Because then you’re an advertiser, an arm of the marketing department but without the benefits.


No. I don't agree with this at all. People look at Vasel and Rodney and say they're just shills for the publishers who pay them. That's bullshit. First off, in Rodney's case, he never even says whether he likes the game he's demonstrating. He just demonstrates the game. But in all of their cases, they have an audience because people like what they do. Getting paid for that is a natural result. It's the same with any kind of creative endeavor. What Vasel and the SUSD guys do is still a creative endeavor. It's a performance. People like it. People watch and contribute to their fundraisers and publishers pay them to get their games in front of their respective audiences. There's absolutely nothing wrong with that and it doesn't lessen their critical credibility one bit. SUSD are the perfect example. How often have you seen one of their reviews that they seemed actually excited about at the end. Their end result is almost always somewhere between tepid and "decent". Most of the game reviews that they've done and been truly excited about are games that have been in print for over a decade.

No one's time is free. Believe me, I'd love to get paid for every word I've written for TWBG because it was my time and (hopefully) talent that produced those words. If other people want to take the faux high road of being above the "mercenary" level of actually making money, they're welcome to it. But some of us would love to make a living at something that we love to do and certainly not be accused of being corporate shills just because we love to do it.
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18 Nov 2020 10:38 #316267 by DarthJoJo

Jackwraith wrote:

DarthJoJo wrote:

Nodens wrote: 'Content creators' in most areas demand payment for coverage. I don't see why this should be different for boardgames.

Because then you’re an advertiser, an arm of the marketing department but without the benefits.


No. I don't agree with this at all. People look at Vasel and Rodney and say they're just shills for the publishers who pay them. That's bullshit. First off, in Rodney's case, he never even says whether he likes the game he's demonstrating. He just demonstrates the game. But in all of their cases, they have an audience because people like what they do. Getting paid for that is a natural result. It's the same with any kind of creative endeavor. What Vasel and the SUSD guys do is still a creative endeavor. It's a performance. People like it. People watch and contribute to their fundraisers and publishers pay them to get their games in front of their respective audiences. There's absolutely nothing wrong with that and it doesn't lessen their critical credibility one bit. SUSD are the perfect example. How often have you seen one of their reviews that they seemed actually excited about at the end. Their end result is almost always somewhere between tepid and "decent". Most of the game reviews that they've done and been truly excited about are games that have been in print for over a decade.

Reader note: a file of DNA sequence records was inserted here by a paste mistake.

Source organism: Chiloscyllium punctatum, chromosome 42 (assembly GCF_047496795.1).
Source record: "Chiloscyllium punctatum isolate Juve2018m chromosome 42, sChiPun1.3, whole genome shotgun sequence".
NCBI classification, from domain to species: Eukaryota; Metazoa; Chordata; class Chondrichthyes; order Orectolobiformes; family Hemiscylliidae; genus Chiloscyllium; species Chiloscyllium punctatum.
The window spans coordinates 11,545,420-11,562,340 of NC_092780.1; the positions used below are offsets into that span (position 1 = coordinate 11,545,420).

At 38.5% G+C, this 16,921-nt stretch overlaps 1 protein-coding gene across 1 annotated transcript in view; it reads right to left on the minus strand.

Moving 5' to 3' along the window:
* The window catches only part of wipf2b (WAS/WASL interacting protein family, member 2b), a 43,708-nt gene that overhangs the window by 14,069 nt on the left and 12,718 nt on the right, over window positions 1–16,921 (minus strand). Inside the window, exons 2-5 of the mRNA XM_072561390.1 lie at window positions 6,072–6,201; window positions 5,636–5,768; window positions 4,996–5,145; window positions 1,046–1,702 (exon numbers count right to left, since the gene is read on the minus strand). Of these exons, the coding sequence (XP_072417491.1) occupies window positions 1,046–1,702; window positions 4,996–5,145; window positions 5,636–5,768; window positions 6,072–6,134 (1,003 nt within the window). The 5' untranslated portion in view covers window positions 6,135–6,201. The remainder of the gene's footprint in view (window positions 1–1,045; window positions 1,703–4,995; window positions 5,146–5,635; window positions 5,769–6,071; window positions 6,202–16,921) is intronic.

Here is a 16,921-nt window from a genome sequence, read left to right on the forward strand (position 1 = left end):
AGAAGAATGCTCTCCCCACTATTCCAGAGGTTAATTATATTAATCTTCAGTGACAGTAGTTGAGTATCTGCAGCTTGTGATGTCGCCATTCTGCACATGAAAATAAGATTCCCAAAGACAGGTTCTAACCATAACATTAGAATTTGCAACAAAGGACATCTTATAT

No one's time is free. Believe me, I'd love to get paid for every word I've written for TWBG because it was my time and (hopefully) talent that produced those words. If other people want to take the faux high road of being above the "mercenary" level of actually making money, they're welcome to it. But some of us would love to make a living at something that we love to do and certainly not be accused of being corporate shills just because we love to do it.

I get what you’re saying and don’t necessarily disagree. I totally agree with regards to Rodney. He’s providing a service of skilled, high-production rules explanation that very few companies could hope to match in quality. He absolutely should get paid by publishers. Rahdo does something similar enough that his reviews are pretty marginal.

Part of my problem with this pay-for-content system is it undervalues the creators’ work. Learning, teaching, playing, creating a review is a lot of time, more than any movie or album review. They deserve more a free game. But they probably also deserve more than fifty or a hundred bucks per review. This middle ground between the pure hobbyist review and professional critic is not great for the creator.
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18 Nov 2020 10:51 #316268 by Jackwraith
If you're saying people should be paid more for their work, I'm all about it, Marxist that I am. ;) You're absolutely right that getting a proper grasp on a game not only often takes more time than film reviews, but also often, by necessity, requires other people to spend that time with you. They, of course, might also be interested in being compensated for their time spent playing a game that they may not be interested in. (One of the rumors I heard was that Zee Garcia's planned departure from Vasel's crew (pre-pandemic) was centered around this issue, given the travel time involved and the amount of time they ended up playing games that he just didn't care for. (I don't know anything, obvsly.)) There's a fair amount of coin in the board game industry these days and a lot more of it could be spread to people that make one's games stand out amidst the absolute glut of production. This is why there are people making a living consulting for Kickstarters.

But you make your money where you can. Rodney has made the decision to link up with other producers to do previews and top 10 lists and whatever. I don't watch any of that stuff because that's not really interesting to me. But if he's entertaining viewers (and, thus, making money) doing what is essentially promotional work for companies who aren't paying him... Fine by me. Again, you make money where you can, especially doing something that you love.
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18 Nov 2020 11:40 #316272 by n815e
Does SUSD take any money from publishers?

What Rodney does is different than what a reviewer does. I don’t like reviews that have been paid for - publishers aren’t paying for negative reviews. And that is just marketing, then.

I want honest opinions and genuine perspectives based on actual experience.
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18 Nov 2020 12:17 #316273 by Jackwraith

n815e wrote: Does SUSD take any money from publishers?


I honestly don't know. I've just been lumping them in because they're among the most notable reviewers these days. They may just be making it work off of Patreon.

n815e wrote: I don’t like reviews that have been paid for - publishers aren’t paying for negative reviews. And that is just marketing, then.

I want honest opinions and genuine perspectives based on actual experience.